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There are 5 questions in a quiz designated by:

a, b, c, d, e

Each of the questions can only have one of 4 possible answers:

Possible Answer #1: 5 Possible Answer #2: -5 Possible Answer #3: 7 Possible Answer #4: -7


Am I correct to say that there are 625 possible variations of answers that we can receive?


Can any of the variations equal to zero when we would add all the answers up?

For example on variation

(5) + (-5) + (7) + (-7) + (5) = 5


So the core question is can the sum of all the answers to a particular variation ever be zero.

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Do you mean 5,-5,7, and -7? Also, can you explain the last sentence a little more clearly? – user3180 Feb 4 '11 at 7:57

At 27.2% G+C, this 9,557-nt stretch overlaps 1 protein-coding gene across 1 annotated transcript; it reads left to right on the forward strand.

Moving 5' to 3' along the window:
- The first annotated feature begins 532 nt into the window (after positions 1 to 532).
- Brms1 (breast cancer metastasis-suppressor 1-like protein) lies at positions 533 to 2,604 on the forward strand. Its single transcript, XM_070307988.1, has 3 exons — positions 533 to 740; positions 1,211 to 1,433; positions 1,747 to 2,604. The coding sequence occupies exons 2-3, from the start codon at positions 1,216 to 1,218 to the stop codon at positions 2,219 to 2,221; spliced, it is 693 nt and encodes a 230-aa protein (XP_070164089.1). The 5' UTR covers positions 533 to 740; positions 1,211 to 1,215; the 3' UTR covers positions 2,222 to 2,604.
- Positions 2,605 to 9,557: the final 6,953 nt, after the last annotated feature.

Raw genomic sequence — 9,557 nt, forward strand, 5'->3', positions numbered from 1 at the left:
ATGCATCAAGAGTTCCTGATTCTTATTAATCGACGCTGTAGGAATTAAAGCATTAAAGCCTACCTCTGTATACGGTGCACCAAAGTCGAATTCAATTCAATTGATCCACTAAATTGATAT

The answer is no. The sum of a single odd number is odd (since it is just the original number), the sum of two odd numbers is even (see here), and in general, the sum of $n$ odd numbers is odd if $n$ is odd, and even if $n$ is even.

In your problem, you are adding 5 odd numbers, and because 5 is odd, we must have that the sum is odd, regardless of which of the values $5,-5,7,-7$ the numbers $a,b,c,d,e$ take on. However, 0 is an even number. Thus, the sum $a+b+c+d+e$ can never be 0.

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As to the first question ("Am I correct to say that there are 625 possible variations of answers that we can receive?"), if I understand correctly the setting, you have four possible answers for the first question, four for the second and so on. So the number of possible sets of five answers is 4 × 4 × 4 × 4 × 4, i.e. 4^5, i.e 1024.

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